May 2015



Phone (908) 823-4607- [email protected]

Emotional Intelligence: From Surviving to Thriving  


Every veterinarian can tell you a story about an intelligent, hard working and competent doctor whose practice failed to achieve growth. On the flip side, they can also tell you stories of highly successful veterinarians with merely average technical competency and intelligence.


Why? What accounts for such discrepancies between the success of a veterinary practice and the skill levels and IQ of the veterinarian? Why do some practices experience rapid growth while others struggle to compete? Leaving aside exterior factors - market, economy and so forth - we can begin to explore the internal characteristics that most reliably set up a veterinary practice for success.


One reason successful practices - and successful businesses in general - flourish is the strength and effectiveness of their leadership. The fact is, not every practice leader - even the most intelligent, technically competent and successful veterinarian - employs the most effective strategies for driving productivity. The practices in the opening anecdotes (a successful practice helmed by an average veterinarian and its unsuccessful counterpart) are both led by smart, technically proficient and cognitively capable people. The difference maker is likely the strength of the successful veterinarian's emotional intelligence.


Recent studies have demonstrated that, in comparing similar practices, departments or teams across industries, one factor that reliably predicts growth and success is the emotional intelligence of its leadership.


(Click here to read full article



HR questions 

There is no greater challenge in veterinary medicine today than recruiting, hiring, managing, and retaining talented people. Now you can find answers to your most pressing human resources questions and get a people management resources guide, all in one complete kit.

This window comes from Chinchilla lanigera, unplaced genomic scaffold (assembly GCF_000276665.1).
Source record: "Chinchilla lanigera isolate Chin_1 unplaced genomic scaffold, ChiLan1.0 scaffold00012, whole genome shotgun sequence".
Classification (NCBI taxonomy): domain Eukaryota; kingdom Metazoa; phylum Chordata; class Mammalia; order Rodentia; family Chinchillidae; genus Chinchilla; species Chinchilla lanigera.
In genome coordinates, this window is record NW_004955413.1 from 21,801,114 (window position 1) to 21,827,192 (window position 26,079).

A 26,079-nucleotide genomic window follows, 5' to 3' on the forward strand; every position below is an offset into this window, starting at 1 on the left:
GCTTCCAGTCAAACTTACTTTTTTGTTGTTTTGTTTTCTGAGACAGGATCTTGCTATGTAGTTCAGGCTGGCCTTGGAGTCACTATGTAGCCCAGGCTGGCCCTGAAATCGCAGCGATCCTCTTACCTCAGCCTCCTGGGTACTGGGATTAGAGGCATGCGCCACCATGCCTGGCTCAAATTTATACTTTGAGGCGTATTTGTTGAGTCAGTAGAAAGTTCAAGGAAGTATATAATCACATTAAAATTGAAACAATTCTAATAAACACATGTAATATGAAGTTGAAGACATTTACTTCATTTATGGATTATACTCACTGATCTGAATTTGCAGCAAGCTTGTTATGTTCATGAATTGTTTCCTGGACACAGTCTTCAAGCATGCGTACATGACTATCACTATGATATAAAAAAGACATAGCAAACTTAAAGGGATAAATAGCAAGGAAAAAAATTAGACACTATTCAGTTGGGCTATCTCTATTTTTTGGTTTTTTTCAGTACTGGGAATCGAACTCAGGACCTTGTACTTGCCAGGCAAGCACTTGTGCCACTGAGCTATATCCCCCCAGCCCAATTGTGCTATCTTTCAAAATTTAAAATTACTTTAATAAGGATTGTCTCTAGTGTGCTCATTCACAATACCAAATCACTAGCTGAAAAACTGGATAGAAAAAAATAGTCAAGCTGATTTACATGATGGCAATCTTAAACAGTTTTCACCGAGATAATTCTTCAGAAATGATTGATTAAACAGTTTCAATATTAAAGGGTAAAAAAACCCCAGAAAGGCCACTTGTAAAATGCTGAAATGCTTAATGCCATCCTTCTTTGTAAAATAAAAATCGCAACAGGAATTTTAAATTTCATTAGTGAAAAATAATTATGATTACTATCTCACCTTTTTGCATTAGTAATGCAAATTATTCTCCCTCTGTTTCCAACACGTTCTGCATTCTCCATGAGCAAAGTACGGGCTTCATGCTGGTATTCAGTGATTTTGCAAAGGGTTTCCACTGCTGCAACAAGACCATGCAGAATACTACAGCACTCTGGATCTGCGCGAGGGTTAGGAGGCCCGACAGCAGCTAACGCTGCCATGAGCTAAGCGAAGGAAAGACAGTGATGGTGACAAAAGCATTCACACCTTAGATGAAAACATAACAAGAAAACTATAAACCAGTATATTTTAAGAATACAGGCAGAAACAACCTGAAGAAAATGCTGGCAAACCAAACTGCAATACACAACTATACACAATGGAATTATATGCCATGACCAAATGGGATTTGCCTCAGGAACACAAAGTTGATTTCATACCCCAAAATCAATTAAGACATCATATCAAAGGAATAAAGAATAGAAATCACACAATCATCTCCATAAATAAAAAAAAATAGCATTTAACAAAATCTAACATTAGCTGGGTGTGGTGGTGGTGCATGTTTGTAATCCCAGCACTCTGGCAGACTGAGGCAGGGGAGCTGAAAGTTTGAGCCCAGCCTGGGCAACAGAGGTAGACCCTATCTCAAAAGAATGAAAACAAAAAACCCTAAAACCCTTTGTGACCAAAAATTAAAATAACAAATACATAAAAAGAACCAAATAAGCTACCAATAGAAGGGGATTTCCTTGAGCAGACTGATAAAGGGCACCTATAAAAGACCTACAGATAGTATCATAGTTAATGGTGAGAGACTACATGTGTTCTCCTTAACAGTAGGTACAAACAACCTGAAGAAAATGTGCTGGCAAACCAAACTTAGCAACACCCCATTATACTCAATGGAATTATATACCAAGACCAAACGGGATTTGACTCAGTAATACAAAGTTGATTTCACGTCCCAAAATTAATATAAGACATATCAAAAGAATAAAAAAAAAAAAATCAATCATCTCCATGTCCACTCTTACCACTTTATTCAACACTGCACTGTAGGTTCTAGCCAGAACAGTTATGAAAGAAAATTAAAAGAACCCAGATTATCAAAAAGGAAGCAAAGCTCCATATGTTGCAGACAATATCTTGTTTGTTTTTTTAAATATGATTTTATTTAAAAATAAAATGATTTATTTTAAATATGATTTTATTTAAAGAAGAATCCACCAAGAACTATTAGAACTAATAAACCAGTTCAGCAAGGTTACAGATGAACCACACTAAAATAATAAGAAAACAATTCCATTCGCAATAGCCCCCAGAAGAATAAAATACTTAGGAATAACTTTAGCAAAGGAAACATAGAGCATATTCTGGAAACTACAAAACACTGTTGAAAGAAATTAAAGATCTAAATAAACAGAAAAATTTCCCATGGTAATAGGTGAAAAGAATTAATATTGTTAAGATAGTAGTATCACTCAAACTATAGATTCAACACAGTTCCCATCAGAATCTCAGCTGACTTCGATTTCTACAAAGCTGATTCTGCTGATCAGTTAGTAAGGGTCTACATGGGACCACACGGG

The Human Resources Tool Kit simplifies the overall approach to people management in your practice, by providing you with the most up-to-date and comprehensive tools, tips, and practical tactics to managing employees of all levels.

To find out more or order yours click here! 

In This Issue


Dealing With Problem Employees

Are all of your employees perfect in every way? Do they always do their best while following all of your work rules, protocols and policies? Do you count your blessings every day for the opportunity to supervise and manage such a wonderful staff? Hopefully, your answers to these questions are yes; more than likely, some or all of them are no. Ultimately, every practice is confronted with the challenge of disciplining employees for not doing what they are supposed to do. Handled correctly and it can help an employee turn around his or her behavior or performance. If done incorrectly, it can place you and your practice in legal "hot water". Determining the appropriate disciplinary action to take is an extremely important decision that should never be made in haste or anger. Every effort must be made to ensure the decision to discipline, as well as the specific action to be taken, is made carefully and without prejudice. This article outlines the process to follow when deciding if an employee should be disciplined and determining the appropriate action to be taken. 


(Click here to read full article


Please Welcome

Tara Mendez, VBA Extern

VBA's newest extern, Tara Mendez recently completed her second year of veterinary school at the University of Wisconsin-Madison and is thrilled to be part of such a diverse and exciting career. She has been the recording secretary for her school's SCAVMA chapter for the past two years and an active member of the Veterinary Business Management Association (VBMA). She grew up in a family business environment and has always been interested in applying business and legal knowledge to the veterinary profession.  


When she saw the VBA externship program, she knew that this would be a wonderful opportunity to learn how to do that and much more. Tara's future goals are to own a small animal private practice and to obtain an MBA. This summer, she will be an internship instructor at UW-Madison and will teach high school students about the central academic components of a veterinary medical career. In her free time, Tara enjoys playing tennis and soccer, acting in local community theatre productions, and spending time with her dog and cat named Evie and Fellini.



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2015 - Veterinary Business Advisors, Inc.
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